The wonderful thing about Apple and Google moving into the mobile space (how sad that I do not mention Microsoft* in the same breath) is that they approach it without the usual constraints and filters of the existing players.
Example 1: App Stores. Nokia has had Download! for years but needed Apple's fresh take on how it should be done to wake up and realise that its own realisation was poor and out of touch.
Example 2: Apple's iPhone completely transformed the way that phones look and the touch screen with the "pinch" is the most significant innovation in hardware design for many years. Again, no established mobile player could think so out of the box.
Example 3: Nokia makes Symbian open source in response to Android's shake up of the mobile OS layer. Why didn't it do so before? Because it was embroiled in the space and could not think without these limits.
There is an interesting storm brewing at the moment about the roaming costs of the iPhone and Android devices. One thing is that people are using them to browse more than is usually the case but added to that the apps on them are regularly connecting to their servers to report back on usage and to facilitate email download. You are only partially notified that this will happen when you download them and it is easily forgotten. So, you go abroad, barely use your phone and not for data at all because you know it costs you dearly, and still receive bill shock when the next one arrives.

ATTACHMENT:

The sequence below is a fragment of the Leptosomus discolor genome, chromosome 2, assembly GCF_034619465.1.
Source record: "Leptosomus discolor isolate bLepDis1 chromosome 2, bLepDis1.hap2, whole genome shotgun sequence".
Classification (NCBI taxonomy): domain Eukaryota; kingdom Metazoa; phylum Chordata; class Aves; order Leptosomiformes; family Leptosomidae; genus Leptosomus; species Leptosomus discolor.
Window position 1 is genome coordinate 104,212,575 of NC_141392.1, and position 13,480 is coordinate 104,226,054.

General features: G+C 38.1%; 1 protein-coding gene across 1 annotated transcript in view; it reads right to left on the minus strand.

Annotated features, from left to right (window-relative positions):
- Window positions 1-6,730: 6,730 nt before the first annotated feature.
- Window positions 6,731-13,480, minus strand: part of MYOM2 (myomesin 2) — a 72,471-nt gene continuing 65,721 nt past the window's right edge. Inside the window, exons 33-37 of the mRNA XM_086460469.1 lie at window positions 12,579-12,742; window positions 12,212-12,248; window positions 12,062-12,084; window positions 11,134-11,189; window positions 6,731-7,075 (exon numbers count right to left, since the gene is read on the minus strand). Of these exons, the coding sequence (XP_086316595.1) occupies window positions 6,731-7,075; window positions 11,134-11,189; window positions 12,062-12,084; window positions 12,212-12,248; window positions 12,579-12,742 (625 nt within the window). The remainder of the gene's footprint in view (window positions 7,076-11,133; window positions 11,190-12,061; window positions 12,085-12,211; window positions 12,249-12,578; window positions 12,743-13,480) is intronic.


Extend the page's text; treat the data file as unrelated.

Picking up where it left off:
So, whose problem is this?
Well, at the moment it is the consumers but it is interesting to see who will blink first:
The operator view is this is a phone issue and the manufacturer should fix it by allowing complete data disablement.
The web view is that this exposes poor customer value created by the operators and they should fix it.
The web giants are clearly in the right in this case as regards customer value. I suspect that they saw this one coming and clearly strategised that the only way to solve these inefficiencies would be to dump the problem in the operator's lap.
Well, it is being dumped as we speak. Let's see what happens next.
(* The thing with Microsoft is a little ironic. When Microsoft began its move into the mobile space it was still 'the' company to fear from a carrier perspective and so it was dealt with very gingerly and with the utmost caution = slow progress. It also sought to sell to the operators which means that its OS was far more geared to operator requirements than either iPhone or Android. And yet, despite this it has not become a meaningful player. I think that had it started its sales run a few years later (when Google was becoming a perceived threat to the operators) or if it had the vision (requiring a complete philosophical transformation) to create its own Android equivalent it would have made for a different story).
UPDATE: A far more detailed and profound post on this data issue can be found at Disruptive Wireless - here)